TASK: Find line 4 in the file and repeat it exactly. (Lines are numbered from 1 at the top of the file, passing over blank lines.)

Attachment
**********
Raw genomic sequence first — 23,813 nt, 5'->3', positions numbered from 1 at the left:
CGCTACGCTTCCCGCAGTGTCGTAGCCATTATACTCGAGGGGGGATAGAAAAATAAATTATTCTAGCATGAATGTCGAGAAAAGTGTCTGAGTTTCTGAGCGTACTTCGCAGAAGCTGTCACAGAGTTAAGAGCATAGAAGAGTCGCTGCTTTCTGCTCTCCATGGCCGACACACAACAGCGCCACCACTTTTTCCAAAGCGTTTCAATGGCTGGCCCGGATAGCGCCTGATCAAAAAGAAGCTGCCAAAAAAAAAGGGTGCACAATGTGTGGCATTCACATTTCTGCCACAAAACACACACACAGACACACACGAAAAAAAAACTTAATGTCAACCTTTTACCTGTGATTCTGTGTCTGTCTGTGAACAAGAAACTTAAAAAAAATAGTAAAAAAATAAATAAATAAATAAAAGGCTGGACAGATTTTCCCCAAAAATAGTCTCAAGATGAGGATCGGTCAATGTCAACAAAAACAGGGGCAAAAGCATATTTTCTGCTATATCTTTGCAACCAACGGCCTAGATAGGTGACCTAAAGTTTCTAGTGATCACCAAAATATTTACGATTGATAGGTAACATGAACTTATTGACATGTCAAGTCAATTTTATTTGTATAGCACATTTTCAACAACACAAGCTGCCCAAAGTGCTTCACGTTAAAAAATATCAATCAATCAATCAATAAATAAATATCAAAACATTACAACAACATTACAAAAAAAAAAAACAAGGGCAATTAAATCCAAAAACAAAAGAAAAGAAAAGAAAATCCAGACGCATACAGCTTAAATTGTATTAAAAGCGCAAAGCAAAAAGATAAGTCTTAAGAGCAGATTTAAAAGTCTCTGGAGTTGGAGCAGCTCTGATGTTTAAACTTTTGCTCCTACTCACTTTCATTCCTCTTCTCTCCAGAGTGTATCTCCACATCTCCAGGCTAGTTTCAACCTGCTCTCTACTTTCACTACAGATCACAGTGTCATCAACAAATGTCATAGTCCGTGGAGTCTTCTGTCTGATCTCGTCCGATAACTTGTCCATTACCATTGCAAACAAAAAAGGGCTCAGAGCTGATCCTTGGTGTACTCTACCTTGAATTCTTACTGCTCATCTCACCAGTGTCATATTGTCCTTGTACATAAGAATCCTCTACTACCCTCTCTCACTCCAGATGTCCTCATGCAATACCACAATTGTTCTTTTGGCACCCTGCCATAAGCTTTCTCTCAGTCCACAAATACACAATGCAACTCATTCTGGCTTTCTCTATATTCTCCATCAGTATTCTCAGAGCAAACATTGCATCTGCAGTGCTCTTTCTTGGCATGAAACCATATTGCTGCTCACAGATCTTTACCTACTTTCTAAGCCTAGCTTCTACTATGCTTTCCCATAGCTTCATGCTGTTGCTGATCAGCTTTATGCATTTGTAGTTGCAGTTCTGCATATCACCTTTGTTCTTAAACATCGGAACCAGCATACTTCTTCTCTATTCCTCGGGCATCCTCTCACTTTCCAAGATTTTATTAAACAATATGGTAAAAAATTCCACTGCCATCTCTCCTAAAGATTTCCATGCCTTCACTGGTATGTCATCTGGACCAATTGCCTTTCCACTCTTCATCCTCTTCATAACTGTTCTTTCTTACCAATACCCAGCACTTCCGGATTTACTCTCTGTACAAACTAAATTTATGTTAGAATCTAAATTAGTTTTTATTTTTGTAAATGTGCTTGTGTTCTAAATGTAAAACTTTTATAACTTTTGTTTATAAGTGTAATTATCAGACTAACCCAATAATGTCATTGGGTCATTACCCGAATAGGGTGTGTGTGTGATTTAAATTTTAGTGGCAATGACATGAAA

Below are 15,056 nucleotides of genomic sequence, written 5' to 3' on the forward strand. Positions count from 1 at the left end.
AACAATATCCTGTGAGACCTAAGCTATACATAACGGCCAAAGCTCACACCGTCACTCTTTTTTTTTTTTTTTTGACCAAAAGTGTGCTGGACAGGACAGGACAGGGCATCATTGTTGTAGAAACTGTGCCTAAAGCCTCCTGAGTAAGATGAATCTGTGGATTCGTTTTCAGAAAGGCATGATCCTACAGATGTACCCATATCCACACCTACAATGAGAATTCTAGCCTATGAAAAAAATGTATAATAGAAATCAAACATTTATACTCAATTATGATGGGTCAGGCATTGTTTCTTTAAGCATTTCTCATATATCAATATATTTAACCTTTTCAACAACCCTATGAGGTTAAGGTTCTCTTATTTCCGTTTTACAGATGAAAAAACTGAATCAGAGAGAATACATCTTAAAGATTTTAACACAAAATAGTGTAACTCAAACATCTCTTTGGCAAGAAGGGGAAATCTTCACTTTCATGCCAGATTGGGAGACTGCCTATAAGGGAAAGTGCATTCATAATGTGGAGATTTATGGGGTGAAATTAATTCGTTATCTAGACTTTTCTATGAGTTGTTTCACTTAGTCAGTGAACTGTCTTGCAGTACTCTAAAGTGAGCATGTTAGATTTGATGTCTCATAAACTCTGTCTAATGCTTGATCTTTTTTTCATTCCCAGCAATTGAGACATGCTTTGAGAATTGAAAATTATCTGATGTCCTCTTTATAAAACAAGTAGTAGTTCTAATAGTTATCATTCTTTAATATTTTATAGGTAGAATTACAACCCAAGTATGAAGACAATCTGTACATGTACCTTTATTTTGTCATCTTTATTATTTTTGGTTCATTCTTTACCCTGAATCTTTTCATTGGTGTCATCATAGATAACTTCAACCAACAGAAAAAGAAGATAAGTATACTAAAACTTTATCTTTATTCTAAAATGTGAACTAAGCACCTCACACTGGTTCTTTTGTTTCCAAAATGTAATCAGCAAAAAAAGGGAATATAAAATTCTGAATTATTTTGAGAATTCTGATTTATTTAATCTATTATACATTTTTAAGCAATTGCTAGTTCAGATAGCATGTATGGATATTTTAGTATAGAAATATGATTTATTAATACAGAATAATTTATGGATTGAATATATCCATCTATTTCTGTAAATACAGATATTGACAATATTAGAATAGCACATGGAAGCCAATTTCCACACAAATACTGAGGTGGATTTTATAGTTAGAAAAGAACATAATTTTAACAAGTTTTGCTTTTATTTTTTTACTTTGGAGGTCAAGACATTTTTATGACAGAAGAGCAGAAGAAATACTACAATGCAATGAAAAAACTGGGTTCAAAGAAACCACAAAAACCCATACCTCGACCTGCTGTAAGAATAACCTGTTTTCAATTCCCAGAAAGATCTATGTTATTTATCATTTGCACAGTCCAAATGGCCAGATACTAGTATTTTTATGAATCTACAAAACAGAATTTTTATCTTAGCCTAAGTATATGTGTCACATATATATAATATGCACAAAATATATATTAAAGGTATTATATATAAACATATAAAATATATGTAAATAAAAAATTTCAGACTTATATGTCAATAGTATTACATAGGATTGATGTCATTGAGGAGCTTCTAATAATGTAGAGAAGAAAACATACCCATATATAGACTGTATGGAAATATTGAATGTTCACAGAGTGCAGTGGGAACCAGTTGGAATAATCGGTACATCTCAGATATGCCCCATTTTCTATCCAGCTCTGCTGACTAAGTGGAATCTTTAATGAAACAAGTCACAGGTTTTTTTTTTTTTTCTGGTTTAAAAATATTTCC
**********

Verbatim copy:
AACAATATCCTGTGAGACCTAAGCTATACATAACGGCCAAAGCTCACACCGTCACTCTTTTTTTTTTTTTTTTGACCAAAAGTGTGCTGGACAGGACAGGACAGGGCATCATTGTTGTAGAAACTGTGCCTAAAGCCTCCTGAGTAAGATGAATCTGTGGATTCGTTTTCAGAAAGGCATGATCCTACAGATGTACCCATATCCACACCTACAATGAGAATTCTAGCCTATGAAAAAAATGTATAATAGAAATCAAACATTTATACTCAATTATGATGGGTCAGGCATTGTTTCTTTAAGCATTTCTCATATATCAATATATTTAACCTTTTCAACAACCCTATGAGGTTAAGGTTCTCTTATTTCCGTTTTACAGATGAAAAAACTGAATCAGAGAGAATACATCTTAAAGATTTTAACACAAAATAGTGTAACTCAAACATCTCTTTGGCAAGAAGGGGAAATCTTCACTTTCATGCCAGATTGGGAGACTGCCTATAAGGGAAAGTGCATTCATAATGTGGAGATTTATGGGGTGAAATTAATTCGTTATCTAGACTTTTCTATGAGTTGTTTCACTTAGTCAGTGAACTGTCTTGCAGTACTCTAAAGTGAGCATGTTAGATTTGATGTCTCATAAACTCTGTCTAATGCTTGATCTTTTTTTCATTCCCAGCAATTGAGACATGCTTTGAGAATTGAAAATTATCTGATGTCCTCTTTATAAAACAAGTAGTAGTTCTAATAGTTATCATTCTTTAATATTTTATAGGTAGAATTACAACCCAAGTATGAAGACAATCTGTACATGTACCTTTATTTTGTCATCTTTATTATTTTTGGTTCATTCTTTACCCTGAATCTTTTCATTGGTGTCATCATAGATAACTTCAACCAACAGAAAAAGAAGATAAGTATACTAAAACTTTATCTTTATTCTAAAATGTGAACTAAGCACCTCACACTGGTTCTTTTGTTTCCAAAATGTAATCAGCAAAAAAAGGGAATATAAAATTCTGAATTATTTTGAGAATTCTGATTTATTTAATCTATTATACATTTTTAAGCAATTGCTAGTTCAGATAGCATGTATGGATATTTTAGTATAGAAATATGATTTATTAATACAGAATAATTTATGGATTGAATATATCCATCTATTTCTGTAAATACAGATATTGACAATATTAGAATAGCACATGGAAGCCAATTTCCACACAAATACTGAGGTGGATTTTATAGTTAGAAAAGAACATAATTTTAACAAGTTTTGCTTTTATTTTTTTACTTTGGAGGTCAAGACATTTTTATGACAGAAGAGCAGAAGAAATACTACAATGCAATGAAAAAACTGGGTTCAAAGAAACCACAAAAACCCATACCTCGACCTGCTGTAAGAATAACCTGTTTTCAATTCCCAGAAAGATCTATGTTATTTATCATTTGCACAGTCCAAATGGCCAGATACTAGTATTTTTATGAATCTACAAAACAGAATTTTTATCTTAGCCTAAGTATATGTGTCACATATATATAATATGCACAAAATATATATTAAAGGTATTATATATAAACATATAAAATATATGTAAATAAAAAATTTCAGACTTATATGTCAATAGTATTACATAGGATTGATGTCATTGAGGAGCTTCTAATAATGTAGAGAAGAAAACATACCCATATATAGACTGTATGGAAATATTGAATGTTCACAGAGTGCAGTGGGAACCAGTTGGAATAATCGGTACATCTCAGATATGCCCCATTTTCTATCCAGCTCTGCTGACTAAGTGGAATCTTTAATGAAACAAGTCACAGGTTTTTTTTTTTTTTCTGGTTTAAAAATATTTCC